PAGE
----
Thursday, March 21, 2013

Crash, dammit

About 15 years ago, in 1997, the Economist magazine had a cover story they called "Crash, dammit".

Accompanied by a picture of a man falling from a skyscraper, the story in the October 15, 1997, issue described a sense of despair among a group of investors who were convinced that the market was due for a fall - but the market refused to cooperate, and kept moving higher.

Here's an excerpt from that piece:

WHETHER it be as tragedy or farce, the tendency of history to repeat itself is well documented. So it is not surprising that this tenth anniversary of the stockmarket crash of October 1987 finds some investors in a nervous state of mind. As this newspaper noted after that earlier crash, the 1982-87 bull market “was driven further and faster than any before, not just by economic confidence and cash-rich institutional investors but also by deregulation and wider share ownership.” It was, in other words, very like the present bull market. What, if anything, has changed? What has been learnt?

There are, in my opinion, some similarities between 1997 and today.

Then, as now, many investors are convinced that markets are moving higher based on irrational government policies and investors blind to the economic trouble that lie ahead.

This bearish group foresees a painful reckoning that almost surely will occur in the very near future.  Like the bears in 1997 - who kept referring to the 1987 market crash - today's bears are reliving the nasty bear market of 2008, telling anyone who will listen that disaster lies right around the corner.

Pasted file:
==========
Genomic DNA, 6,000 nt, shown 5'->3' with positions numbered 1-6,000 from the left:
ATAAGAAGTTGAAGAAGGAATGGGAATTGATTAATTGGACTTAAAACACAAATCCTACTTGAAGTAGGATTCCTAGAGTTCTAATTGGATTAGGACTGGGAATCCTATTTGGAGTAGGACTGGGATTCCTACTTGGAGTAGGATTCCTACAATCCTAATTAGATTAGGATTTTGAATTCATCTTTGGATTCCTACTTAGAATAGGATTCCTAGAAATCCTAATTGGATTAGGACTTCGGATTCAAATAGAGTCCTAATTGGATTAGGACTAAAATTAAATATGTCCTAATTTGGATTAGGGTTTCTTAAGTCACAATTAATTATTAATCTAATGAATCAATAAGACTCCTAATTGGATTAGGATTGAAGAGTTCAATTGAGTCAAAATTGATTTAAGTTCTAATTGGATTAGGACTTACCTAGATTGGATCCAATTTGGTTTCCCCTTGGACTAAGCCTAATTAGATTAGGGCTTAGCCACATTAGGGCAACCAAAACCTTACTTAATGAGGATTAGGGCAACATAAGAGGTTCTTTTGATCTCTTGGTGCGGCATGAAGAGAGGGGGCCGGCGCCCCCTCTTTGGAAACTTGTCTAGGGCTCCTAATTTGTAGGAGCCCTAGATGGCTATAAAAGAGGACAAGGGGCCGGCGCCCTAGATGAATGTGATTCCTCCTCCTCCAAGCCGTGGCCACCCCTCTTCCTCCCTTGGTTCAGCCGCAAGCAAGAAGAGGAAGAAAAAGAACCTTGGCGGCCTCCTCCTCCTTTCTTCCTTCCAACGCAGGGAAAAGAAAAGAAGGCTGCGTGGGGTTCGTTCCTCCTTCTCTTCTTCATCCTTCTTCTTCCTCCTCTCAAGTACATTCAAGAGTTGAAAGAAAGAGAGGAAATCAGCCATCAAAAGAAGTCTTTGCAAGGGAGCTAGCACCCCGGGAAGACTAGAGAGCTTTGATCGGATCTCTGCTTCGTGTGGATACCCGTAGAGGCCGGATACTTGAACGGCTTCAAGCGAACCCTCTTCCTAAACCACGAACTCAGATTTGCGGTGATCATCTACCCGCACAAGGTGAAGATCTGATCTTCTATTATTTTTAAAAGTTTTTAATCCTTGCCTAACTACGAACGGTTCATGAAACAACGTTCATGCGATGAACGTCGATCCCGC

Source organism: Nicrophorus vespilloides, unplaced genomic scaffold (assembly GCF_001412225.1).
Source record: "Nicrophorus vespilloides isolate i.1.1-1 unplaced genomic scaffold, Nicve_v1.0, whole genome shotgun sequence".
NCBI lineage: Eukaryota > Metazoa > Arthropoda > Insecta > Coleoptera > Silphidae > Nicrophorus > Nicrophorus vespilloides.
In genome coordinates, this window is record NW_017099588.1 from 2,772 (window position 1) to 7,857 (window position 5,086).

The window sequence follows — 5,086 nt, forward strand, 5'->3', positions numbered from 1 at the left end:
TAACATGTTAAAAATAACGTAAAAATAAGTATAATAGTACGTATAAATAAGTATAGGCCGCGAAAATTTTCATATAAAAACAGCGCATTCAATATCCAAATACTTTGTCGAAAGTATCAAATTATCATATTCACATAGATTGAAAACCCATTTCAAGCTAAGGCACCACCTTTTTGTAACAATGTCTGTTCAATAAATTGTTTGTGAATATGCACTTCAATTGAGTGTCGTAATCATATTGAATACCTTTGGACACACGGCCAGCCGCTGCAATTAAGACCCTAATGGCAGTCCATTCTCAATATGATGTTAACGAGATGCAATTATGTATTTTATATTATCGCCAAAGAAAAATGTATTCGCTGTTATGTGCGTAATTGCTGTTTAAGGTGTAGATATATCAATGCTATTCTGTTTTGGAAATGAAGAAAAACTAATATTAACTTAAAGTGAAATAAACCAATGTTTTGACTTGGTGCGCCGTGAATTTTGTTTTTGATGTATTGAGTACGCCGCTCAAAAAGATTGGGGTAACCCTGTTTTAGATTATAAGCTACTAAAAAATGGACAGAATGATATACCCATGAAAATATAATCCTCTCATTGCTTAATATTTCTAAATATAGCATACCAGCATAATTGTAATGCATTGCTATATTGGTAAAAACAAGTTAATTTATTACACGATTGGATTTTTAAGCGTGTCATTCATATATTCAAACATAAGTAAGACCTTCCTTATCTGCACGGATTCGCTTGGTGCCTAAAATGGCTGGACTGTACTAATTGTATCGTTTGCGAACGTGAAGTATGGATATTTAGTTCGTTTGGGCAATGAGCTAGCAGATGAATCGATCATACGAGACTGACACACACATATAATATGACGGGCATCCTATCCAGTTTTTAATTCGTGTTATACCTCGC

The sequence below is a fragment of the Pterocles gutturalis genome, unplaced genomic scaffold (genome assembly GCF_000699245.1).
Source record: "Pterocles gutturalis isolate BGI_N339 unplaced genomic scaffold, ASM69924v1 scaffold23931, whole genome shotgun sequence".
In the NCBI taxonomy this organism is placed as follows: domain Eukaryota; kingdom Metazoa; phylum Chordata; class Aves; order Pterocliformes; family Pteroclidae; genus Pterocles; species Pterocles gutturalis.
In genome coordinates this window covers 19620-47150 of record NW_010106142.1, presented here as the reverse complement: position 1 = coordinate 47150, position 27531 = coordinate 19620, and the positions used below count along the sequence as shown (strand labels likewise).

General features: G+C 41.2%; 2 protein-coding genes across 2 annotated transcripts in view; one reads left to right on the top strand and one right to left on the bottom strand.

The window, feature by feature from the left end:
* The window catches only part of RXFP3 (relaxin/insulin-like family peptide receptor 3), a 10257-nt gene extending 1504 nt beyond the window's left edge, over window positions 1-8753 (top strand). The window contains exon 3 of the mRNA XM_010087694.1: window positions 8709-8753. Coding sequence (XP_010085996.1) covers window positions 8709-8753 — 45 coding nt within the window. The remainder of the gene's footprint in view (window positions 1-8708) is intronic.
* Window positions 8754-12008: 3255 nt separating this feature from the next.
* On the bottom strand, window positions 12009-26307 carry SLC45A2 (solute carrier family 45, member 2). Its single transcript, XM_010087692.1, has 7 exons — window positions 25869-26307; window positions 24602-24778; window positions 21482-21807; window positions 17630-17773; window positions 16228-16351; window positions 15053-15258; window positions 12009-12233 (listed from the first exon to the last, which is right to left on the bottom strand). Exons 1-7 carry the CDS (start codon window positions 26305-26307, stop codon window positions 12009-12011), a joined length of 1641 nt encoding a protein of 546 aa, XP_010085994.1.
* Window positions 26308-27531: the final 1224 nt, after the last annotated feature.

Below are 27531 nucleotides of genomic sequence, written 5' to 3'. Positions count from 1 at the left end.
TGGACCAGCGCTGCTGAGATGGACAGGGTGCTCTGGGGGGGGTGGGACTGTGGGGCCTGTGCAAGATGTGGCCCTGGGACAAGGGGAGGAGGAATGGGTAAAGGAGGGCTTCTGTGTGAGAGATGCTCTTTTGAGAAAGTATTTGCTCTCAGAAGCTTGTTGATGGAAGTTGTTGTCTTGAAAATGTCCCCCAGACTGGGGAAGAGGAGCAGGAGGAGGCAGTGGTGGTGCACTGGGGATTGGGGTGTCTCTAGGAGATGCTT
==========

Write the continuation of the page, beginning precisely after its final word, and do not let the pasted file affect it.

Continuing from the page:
The real problem, it seems to me, is that too many institutional and individual investors exited the publicly-traded markets after 2008, vowing never to return - and now stocks have fully recovered. 

Here's a comment from regular Random Glenings reader (and fellow portfolio manager) Rich Sipley:

Just catching up on my reading and I am looking at a recent strategas report that shows pension fund allocation towards equities has gone from 60% in 2005 to 38% currently.  Fixed income has gone from 27% to 41%.  I understand there are likely some demographic factors at work but it can not explain much of that move.  It looks like 'alternatives' have been the big winner...

And so today, with the S&P within a whisker of its all-time high, and equity prices up more than +26% since the beginning of 2012, many are hoping that we will soon see a correction - if only to give them a chance to get more fully invested.

Merrill Lynch's Steve Suttmeir made this observation earlier in the week:

Based on sentiment data from Investors Intelligence (II), 34% of newsletter writers expect a correction and this is near the 34.7% and 35.1% contrarian bullish peaks from early March and mid-November, respectively. With too many investors looking for a correction, the S&P 500 rallied from early March and mid-November and is similarly positioned as we move into late March. In our view, newsletter writers need to capitulate and remove their calls for a market correction in order to get a contrarian bearish sentiment extreme

In other words, it seems likely that many are quietly looking at the market's relentless rise and whispering "Crash, dammit!".